Alvarado, who rarely gives interviews because it can be too emotionally traumatic, spoke with her lawyer on the phone again on Monday, after learning Sessions had overturned the asylum protections.
“It was absolutely heartbreaking for her to think about these other women who wouldn’t be able to access the protections that she was able to after such a long struggle,” Musalo said.
While the Sessions ruling won’t undo Alvarado’s immigration status, which has already been resolved, Musalo said the Guatemalan-American now fears for the potentially “tens of thousands” of others who fled violent circumstances for the U.S. and are currently awaiting processing for asylum.
Under this ruling, they could now be deported.
Among those in jeopardy is 12-year-old Dina Matute. She was a baby when her mother fled to the U.S. to escape gang warfare in Honduras that left dead bodies littering their neighbourhood. Matute later travelled to the States as an unaccompanied minor, a journey of nearly 3,200 kilometres.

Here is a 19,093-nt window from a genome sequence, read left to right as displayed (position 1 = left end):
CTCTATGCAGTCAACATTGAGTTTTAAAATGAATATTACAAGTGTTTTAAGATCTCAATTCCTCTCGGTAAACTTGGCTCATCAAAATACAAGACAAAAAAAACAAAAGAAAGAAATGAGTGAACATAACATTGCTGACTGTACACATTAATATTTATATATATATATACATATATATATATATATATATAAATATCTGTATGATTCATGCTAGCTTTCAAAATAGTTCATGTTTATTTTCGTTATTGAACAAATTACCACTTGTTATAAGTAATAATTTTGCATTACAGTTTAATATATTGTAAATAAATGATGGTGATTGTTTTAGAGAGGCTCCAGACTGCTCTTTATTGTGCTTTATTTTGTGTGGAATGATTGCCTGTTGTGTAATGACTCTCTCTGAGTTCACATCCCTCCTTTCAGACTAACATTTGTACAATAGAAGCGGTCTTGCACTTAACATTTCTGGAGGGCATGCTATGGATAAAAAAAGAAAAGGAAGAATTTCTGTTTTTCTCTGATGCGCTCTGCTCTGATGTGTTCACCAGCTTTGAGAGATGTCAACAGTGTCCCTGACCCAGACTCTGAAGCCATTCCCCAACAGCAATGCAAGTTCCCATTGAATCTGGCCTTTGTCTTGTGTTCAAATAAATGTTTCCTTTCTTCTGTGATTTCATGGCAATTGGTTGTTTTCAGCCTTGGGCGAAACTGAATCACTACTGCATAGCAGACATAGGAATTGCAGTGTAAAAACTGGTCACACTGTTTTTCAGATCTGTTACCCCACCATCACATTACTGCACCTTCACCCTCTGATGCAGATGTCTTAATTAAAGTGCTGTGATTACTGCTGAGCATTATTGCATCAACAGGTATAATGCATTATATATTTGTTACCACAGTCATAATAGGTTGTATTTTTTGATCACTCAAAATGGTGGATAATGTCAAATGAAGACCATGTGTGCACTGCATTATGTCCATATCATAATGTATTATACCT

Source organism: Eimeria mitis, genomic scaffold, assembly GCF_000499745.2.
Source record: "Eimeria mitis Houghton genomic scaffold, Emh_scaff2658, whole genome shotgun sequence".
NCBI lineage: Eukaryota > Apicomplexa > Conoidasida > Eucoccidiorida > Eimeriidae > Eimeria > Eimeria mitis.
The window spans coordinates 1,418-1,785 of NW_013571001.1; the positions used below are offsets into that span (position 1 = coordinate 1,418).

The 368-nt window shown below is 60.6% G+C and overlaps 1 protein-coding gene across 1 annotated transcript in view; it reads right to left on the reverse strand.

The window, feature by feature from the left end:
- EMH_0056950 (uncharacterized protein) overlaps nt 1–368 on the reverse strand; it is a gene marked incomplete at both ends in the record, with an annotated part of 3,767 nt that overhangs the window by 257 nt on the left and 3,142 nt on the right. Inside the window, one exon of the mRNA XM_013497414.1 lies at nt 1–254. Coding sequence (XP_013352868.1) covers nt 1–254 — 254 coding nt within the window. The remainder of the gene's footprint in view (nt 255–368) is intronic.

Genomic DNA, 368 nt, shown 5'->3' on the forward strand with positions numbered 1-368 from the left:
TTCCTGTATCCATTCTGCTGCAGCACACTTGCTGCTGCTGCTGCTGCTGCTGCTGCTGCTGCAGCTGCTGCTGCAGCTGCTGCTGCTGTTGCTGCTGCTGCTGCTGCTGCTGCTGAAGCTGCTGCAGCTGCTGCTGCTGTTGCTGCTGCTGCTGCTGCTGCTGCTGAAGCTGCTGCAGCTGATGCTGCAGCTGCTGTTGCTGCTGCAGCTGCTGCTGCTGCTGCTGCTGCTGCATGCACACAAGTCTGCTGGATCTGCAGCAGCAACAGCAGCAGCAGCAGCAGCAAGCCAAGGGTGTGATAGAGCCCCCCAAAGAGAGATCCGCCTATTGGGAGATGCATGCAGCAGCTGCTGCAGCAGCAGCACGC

The girl’s immigration attorney, Chris Helt, slammed the Sessions ruling as “mean-spirited, with undertones that the floodgates are being open.”
“That’s just ridiculous,” Helt said. “Because if you look at the grant rates, they’re low across the board, even for these types of cases. It’s a small fraction of the overall number of asylum cases.”
Carimer Anduja, a 22-year-old undocumented college senior studying chemical engineering at Rutgers University in New Jersey, escaped domestic violence in the Dominican Republic with her mother and sister when she was just four.
“We were fleeing my father,” she said. “But it’s been so difficult to be granted asylum.”
The family first applied when they arrived in the U.S. 19 years ago, and have been denied multiple times. (Anduja has been able to remain in the U.S. after relief under the Deferred Action for Childhood Arrivals program, which grants temporary legal status to people who migrated illegally with their parents at very young ages.)